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Forbearance On Terms Which No One Can Accept

A report from the Wall Street Journal. “With interest rates falling to the lowest level on record, this should be a banner time for households in search of a new mortgage. It isn’t. Mortgage availability has tightened sharply as lenders impose tougher income, credit-score and down-payment conditions and drop some loan types altogether, such as home-equity lines of credit. Trouble began in March when pandemic-related shutdowns frightened investors, prompting them to dump nearly all types of financial assets, including mortgage-backed securities. As their prices fell, yields rose, rippling through to mortgage rates.”

“A weak economy puts borrowers at greater risk of losing a job and defaulting, and typically leads to tighter credit—but not this tight. Markets froze for so-called jumbo loans, which are too large for government backing, usually those that exceed $510,400. More surprising, similar problems have hit the market for mortgages guaranteed by Fannie and Freddie.”

“In the past, forbearance was so rare it rarely entered into consideration. They say the fees Fannie and Freddie require to buy certain loans in forbearance force lenders to sell at losses, making them cautious on all new loans. The FHFA ‘has agreed to buy loans in forbearance on terms which no one can accept,’ said Lou Barnes, a third-generation mortgage banker in Boulder, Colo.”

“Another problem is that lenders must keep remitting interest and principal to investors even when a borrower is in arrears, a strain for the many lenders that aren’t banks with deposits or other business lines on which to draw. ‘Congress passes the Cares Act and provides forbearance for borrowers, but not for lenders,’ said Glenn Kelman, chief executive of Redfin. Redfin initially increased its minimum credit score to 700 from 650. It has since relaxed the minimum, but Mr. Kelman said the loans for self-employed borrowers and others who have difficulty documenting stable incomes won’t be eligible.”

“‘I don’t think that’s what the federal government intended. We are worried someone is going to ask for forbearance before we can sell the loan to investors,’ Mr. Kelman said.”

From CNN Business. “Amy Offield always dreamed of running a vacation rental in Galveston, Texas. Five years ago, she and her husband Chris got their wish and bought a house there minutes away from the beach. But as coronavirus spread across the United States in March, Offield, who has been a full-time Airbnb host for nearly two years, started seeing a wave of cancellations. After the long dry spell, her husband losing his software sales job and the continued burden of mortgage payments on the home, Offield made the difficult decision to sell the beach bungalow and shut down her Airbnb business.”

“‘It’s been kind of an emotional roller coaster,’ Offield told CNN Business. ‘We’ve lost pretty much all of our income in the last three months.'”

“A number of Airbnb hosts are planning to sell their properties — at an uncertain moment for the broader real estate market — or get rid of some of their rentals as well as the furniture they bought to deck out their homes. These desperate moves come as hosts face the possibility of losing thousands of dollars a month in canceled bookings while bills, maintenance costs and mortgage payments pile up.”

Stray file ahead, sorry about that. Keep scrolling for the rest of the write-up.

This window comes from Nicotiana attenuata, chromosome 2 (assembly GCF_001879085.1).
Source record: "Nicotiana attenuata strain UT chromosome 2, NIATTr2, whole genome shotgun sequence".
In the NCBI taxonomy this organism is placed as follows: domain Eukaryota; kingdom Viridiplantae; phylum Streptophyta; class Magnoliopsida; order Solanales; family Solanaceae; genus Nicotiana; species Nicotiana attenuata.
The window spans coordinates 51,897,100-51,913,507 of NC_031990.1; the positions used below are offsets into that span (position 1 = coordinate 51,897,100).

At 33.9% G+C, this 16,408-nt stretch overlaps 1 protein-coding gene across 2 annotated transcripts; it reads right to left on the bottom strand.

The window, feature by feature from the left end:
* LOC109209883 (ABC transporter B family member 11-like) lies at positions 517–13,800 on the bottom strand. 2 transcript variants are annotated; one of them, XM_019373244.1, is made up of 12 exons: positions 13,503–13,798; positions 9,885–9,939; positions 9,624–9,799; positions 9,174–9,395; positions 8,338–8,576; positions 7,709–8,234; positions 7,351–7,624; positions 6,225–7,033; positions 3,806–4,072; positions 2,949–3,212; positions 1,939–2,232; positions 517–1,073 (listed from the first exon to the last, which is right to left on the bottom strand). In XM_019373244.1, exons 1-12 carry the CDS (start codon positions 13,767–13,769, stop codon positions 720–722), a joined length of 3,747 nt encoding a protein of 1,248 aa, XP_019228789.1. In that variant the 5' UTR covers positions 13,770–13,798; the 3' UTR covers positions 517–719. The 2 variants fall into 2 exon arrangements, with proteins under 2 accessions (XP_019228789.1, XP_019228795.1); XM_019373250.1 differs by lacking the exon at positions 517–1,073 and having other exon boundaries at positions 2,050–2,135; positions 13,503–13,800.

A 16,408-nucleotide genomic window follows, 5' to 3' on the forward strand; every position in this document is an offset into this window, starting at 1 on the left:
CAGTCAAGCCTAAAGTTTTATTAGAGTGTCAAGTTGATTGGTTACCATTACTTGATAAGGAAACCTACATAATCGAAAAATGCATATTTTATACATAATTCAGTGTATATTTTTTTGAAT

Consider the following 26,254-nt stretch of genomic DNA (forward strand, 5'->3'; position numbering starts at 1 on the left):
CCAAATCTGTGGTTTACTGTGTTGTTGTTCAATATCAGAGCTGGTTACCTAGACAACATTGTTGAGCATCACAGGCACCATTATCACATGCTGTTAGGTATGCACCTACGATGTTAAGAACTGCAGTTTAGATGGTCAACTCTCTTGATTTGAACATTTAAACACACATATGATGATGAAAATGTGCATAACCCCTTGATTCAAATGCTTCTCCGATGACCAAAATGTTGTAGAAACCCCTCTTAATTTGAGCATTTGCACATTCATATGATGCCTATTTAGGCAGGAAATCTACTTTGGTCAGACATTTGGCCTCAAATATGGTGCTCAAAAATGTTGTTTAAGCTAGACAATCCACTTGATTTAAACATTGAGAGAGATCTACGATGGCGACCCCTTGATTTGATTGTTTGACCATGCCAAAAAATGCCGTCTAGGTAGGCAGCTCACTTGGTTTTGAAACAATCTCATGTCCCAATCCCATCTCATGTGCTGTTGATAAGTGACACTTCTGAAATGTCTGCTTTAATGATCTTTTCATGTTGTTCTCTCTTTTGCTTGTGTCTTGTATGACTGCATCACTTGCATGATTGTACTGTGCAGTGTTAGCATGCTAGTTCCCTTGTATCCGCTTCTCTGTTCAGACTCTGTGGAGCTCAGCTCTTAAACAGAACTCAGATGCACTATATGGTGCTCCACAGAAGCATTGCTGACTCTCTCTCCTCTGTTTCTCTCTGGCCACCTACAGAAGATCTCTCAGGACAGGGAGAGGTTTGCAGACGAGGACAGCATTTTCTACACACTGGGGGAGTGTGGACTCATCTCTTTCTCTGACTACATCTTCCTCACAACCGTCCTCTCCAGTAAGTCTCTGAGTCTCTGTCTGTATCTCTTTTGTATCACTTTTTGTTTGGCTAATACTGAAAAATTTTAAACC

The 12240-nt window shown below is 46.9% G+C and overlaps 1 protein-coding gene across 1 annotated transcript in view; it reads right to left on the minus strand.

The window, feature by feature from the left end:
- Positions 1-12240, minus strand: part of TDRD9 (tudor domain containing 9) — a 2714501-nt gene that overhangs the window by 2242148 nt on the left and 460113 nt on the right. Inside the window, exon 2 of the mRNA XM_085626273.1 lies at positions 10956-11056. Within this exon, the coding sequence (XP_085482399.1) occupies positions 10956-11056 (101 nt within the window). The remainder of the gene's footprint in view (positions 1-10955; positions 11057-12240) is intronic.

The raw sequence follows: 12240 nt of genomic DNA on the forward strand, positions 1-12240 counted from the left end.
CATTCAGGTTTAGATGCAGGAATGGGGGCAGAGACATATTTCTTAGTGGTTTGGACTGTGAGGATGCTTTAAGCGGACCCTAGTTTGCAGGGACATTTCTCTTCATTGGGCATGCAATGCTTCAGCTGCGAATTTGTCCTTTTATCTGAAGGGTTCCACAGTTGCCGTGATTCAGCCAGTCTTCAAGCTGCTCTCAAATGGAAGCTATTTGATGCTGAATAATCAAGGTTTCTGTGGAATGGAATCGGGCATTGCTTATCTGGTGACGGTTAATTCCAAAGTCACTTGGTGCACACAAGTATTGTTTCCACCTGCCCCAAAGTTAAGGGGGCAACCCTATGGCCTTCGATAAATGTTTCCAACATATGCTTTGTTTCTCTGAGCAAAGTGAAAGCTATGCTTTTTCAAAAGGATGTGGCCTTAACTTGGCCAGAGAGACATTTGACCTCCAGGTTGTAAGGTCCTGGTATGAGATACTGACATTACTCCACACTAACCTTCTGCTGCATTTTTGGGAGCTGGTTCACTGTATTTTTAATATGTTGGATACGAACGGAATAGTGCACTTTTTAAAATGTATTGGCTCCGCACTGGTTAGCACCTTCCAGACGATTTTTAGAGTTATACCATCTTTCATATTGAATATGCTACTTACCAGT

“Christina Zima, an Airbnb host for nine years, has managed 25 homes full-time primarily in the San Francisco Bay Area, only one of which she owns herself. ‘I’m scrambling trying to figure out what I’m going to do, and what’s going to happen in the future,’ Zima said. ‘I’m not making money. With the Airbnb business, I am just trying to minimize my losses. Only one of the houses is meeting its expenses, meaning my rent and utilities.'”

“Some hosts who feel the need to sell are waiting just a little bit longer. Cindy Cabrales and her husband decided to sell one of their three Airbnbs — in Boulder, Colorado — but they’re holding out for now because they have one more booking in July that so far hasn’t canceled. ‘The margins are so low, it doesn’t make sense to keep it,’ Cabrales said. ‘The pandemic just pushes it over the edge.'”

The Cape May County Herald on New Jersey. “‘We can’t make plans,’ Mayor Don Cabrera said recently, ‘it’s not good.’ As the Jersey Shore continues under the temporary rental ban, local real estate, hotel/motel owners, and renters brace for a hard economic landing. Although the short term rental ban will lift May 26, the loss of income due to cancellations climbs. Cabrera and his wife, Jeanine, feel the market strain both personally and politically. Owners of Cabrera Property Management, 35 properties from Avalon to Cape May are under their care, along with 10 full-time staff members.”

“‘I am personally affected,’ Cabrera said. Due to cancellations, the mayor has suffered a loss of about $20 to $30 thousand. One property owner, who wished to remain anonymous, said Gov. Phil Murphy is responsible for the economic and personal agony of the state and the Wildwoods.”

From Bridge Michigan. “Janice Cutting manages three AirBNBs in Ann Arbor near the University of Michigan. Profits are elusive, she said. Two of her units are leased in a rental arbitrage arrangement that lets her manage them as short-term rentals. She pays a rental rate higher than a long-term occupant would. Faced with little demand, she rented some days ‘at cost or below,’ she said. ‘I figure some money is better than nothing.'”